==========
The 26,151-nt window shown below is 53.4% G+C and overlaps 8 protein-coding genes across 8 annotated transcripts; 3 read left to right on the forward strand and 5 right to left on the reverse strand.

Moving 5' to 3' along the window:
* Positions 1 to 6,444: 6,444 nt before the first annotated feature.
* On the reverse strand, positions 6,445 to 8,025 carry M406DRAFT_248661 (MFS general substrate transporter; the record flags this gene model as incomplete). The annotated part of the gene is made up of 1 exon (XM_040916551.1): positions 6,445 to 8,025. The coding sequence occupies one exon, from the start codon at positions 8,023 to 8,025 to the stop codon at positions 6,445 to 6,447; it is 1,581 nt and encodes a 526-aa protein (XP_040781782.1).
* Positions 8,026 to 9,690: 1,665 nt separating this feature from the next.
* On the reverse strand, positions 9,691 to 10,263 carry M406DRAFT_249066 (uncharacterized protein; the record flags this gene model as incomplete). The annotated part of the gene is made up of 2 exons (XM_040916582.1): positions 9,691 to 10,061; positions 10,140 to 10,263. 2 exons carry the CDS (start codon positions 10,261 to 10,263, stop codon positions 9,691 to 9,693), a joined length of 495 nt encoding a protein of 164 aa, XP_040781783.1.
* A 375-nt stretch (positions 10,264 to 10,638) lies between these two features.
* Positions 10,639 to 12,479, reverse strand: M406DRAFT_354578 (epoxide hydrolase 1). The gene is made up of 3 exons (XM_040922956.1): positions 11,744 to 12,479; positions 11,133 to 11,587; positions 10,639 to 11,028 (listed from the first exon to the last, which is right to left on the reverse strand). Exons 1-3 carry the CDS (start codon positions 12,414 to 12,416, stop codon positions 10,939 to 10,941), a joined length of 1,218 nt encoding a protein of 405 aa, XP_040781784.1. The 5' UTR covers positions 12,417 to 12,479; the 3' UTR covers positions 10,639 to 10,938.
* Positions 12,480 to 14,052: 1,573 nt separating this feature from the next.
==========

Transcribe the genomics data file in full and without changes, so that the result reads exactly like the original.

The 26,151-nt window shown below is 53.4% G+C and overlaps 8 protein-coding genes across 8 annotated transcripts; 3 read left to right on the forward strand and 5 right to left on the reverse strand.

Moving 5' to 3' along the window:
* Positions 1 to 6,444: 6,444 nt before the first annotated feature.
* On the reverse strand, positions 6,445 to 8,025 carry M406DRAFT_248661 (MFS general substrate transporter; the record flags this gene model as incomplete). The annotated part of the gene is made up of 1 exon (XM_040916551.1): positions 6,445 to 8,025. The coding sequence occupies one exon, from the start codon at positions 8,023 to 8,025 to the stop codon at positions 6,445 to 6,447; it is 1,581 nt and encodes a 526-aa protein (XP_040781782.1).
* Positions 8,026 to 9,690: 1,665 nt separating this feature from the next.
* On the reverse strand, positions 9,691 to 10,263 carry M406DRAFT_249066 (uncharacterized protein; the record flags this gene model as incomplete). The annotated part of the gene is made up of 2 exons (XM_040916582.1): positions 9,691 to 10,061; positions 10,140 to 10,263. 2 exons carry the CDS (start codon positions 10,261 to 10,263, stop codon positions 9,691 to 9,693), a joined length of 495 nt encoding a protein of 164 aa, XP_040781783.1.
* A 375-nt stretch (positions 10,264 to 10,638) lies between these two features.
* Positions 10,639 to 12,479, reverse strand: M406DRAFT_354578 (epoxide hydrolase 1). The gene is made up of 3 exons (XM_040922956.1): positions 11,744 to 12,479; positions 11,133 to 11,587; positions 10,639 to 11,028 (listed from the first exon to the last, which is right to left on the reverse strand). Exons 1-3 carry the CDS (start codon positions 12,414 to 12,416, stop codon positions 10,939 to 10,941), a joined length of 1,218 nt encoding a protein of 405 aa, XP_040781784.1. The 5' UTR covers positions 12,417 to 12,479; the 3' UTR covers positions 10,639 to 10,938.
* Positions 12,480 to 14,052: 1,573 nt separating this feature from the next.